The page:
A wave of violence and intimidation has engulfed Mexico in recent weeks as the country prepares for midterm elections on June 7, with gunmen killing four candidates and kidnapping dozens of residents in Guerrero state — reviving fears that the still-unsolved disappearance of 43 students last September was not an isolated incident.
Enrique Hernández, who was running for mayor of Yurécuaro in the western state of Michoacán for the left-leaning Movement for National Regeneration Party, was killed on May 14 when gunmen opened fire on his campaign rally. Hernández was a leader of the town’s self-defense group formed in 2013 to curb the power of the Knights Templar cartel.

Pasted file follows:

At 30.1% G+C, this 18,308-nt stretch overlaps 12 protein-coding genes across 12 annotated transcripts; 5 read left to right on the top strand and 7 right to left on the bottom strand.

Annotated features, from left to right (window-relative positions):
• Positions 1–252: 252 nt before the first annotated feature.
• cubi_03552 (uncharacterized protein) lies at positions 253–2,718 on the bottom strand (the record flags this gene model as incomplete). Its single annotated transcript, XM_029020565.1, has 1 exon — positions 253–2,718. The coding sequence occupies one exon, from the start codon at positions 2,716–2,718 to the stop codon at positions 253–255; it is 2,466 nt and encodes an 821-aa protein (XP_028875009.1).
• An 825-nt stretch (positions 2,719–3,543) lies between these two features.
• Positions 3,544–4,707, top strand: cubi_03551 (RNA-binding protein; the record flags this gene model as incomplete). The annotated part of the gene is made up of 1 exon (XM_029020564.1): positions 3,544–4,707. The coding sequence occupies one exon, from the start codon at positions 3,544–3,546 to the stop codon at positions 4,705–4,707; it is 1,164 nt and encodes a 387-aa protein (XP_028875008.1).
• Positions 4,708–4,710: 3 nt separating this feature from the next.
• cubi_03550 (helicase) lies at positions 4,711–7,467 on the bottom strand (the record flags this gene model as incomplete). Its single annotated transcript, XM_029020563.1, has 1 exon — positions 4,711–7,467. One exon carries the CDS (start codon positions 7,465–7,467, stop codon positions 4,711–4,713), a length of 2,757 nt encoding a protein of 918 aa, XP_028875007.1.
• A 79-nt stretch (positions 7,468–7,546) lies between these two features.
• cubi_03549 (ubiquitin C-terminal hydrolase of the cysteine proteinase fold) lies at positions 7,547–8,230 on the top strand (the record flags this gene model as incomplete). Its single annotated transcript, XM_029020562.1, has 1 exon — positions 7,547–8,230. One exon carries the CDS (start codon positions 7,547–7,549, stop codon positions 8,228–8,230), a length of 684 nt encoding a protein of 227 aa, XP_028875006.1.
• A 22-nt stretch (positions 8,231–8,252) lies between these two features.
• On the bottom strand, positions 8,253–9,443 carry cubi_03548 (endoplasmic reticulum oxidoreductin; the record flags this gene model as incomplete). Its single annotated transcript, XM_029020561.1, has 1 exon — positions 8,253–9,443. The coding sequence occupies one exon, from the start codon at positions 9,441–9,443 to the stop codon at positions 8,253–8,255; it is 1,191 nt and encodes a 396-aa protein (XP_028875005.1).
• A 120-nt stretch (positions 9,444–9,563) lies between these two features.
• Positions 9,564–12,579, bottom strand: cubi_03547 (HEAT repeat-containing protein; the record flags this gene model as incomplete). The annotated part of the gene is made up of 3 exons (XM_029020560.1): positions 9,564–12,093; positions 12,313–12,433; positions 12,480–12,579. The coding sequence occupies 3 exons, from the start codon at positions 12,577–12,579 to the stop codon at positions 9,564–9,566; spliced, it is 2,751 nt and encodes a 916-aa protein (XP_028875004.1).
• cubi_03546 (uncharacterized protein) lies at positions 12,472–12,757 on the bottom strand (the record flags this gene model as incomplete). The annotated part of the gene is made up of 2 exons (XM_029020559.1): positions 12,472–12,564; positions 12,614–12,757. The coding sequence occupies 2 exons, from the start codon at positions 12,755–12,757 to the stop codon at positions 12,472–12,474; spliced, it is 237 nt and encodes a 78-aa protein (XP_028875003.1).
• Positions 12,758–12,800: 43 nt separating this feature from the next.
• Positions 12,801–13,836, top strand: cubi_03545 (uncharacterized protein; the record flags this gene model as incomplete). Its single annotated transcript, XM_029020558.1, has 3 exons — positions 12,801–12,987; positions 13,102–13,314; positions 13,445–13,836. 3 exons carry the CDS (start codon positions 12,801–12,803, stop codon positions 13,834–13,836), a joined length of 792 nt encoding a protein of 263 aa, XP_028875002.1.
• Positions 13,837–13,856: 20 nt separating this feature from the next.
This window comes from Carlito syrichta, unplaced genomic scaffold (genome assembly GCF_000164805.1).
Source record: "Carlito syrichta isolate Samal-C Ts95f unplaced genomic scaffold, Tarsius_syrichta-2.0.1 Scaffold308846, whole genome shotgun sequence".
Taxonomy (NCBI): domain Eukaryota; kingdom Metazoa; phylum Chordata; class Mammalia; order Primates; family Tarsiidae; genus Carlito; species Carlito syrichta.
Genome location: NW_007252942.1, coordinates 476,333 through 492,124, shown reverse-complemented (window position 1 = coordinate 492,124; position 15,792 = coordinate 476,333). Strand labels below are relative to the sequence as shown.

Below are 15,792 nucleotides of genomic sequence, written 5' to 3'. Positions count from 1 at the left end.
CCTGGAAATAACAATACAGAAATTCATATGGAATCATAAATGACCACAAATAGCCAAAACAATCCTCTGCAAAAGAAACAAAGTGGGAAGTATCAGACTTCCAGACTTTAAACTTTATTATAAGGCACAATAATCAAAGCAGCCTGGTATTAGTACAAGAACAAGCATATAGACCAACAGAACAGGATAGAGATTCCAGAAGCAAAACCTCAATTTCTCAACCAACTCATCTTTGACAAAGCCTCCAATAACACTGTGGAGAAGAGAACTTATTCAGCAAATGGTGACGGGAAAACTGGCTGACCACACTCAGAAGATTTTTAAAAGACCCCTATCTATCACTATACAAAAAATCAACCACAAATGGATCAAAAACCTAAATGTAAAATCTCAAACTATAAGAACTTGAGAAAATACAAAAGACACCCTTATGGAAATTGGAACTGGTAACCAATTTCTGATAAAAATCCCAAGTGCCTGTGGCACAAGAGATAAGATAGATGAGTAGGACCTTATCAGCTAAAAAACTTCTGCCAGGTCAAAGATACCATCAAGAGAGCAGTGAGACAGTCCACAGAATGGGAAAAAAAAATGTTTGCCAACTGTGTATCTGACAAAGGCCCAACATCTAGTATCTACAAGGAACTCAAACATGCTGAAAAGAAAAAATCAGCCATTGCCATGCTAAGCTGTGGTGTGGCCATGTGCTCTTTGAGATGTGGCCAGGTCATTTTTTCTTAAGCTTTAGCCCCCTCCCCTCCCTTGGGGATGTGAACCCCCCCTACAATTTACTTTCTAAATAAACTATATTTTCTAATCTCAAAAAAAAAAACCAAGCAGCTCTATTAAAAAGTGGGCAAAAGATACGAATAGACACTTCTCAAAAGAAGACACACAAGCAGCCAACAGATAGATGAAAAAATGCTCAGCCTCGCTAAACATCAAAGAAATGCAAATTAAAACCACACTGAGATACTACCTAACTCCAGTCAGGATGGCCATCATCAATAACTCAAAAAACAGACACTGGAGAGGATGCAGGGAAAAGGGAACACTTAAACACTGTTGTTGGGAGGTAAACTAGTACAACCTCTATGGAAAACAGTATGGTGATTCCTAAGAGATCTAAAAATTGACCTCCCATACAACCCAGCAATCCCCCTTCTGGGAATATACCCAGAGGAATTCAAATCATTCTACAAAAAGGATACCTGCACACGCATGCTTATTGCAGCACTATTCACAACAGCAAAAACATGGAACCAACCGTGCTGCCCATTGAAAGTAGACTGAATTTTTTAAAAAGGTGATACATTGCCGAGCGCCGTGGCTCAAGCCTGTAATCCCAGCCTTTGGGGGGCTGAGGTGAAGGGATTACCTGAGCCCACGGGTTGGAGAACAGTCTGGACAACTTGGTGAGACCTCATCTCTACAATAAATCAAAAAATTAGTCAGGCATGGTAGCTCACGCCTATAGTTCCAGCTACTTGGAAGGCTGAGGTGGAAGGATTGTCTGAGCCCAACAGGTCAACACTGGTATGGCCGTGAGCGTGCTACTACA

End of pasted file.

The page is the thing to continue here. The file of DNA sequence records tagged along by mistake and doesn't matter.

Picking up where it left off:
The state’s attorney general, José Martín Godoy Castro, said Wednesday that the Yurécuaro’s police chief and two of his aids knew about plans to kill Hernández, and left town ahead of the murder. Godoy said he would file charges — of participation through omission in a homicide — against the three officers.
Less than an hour after Hernández’s murder, gunmen shot Héctor López Cruz 16 times as he returned from campaigning in Huimanguillo, in the southeastern state of Tabasco. López was running for city council of Huimanguillo on the ticket of the ruling Institutional Revolutionary Party (PRI).
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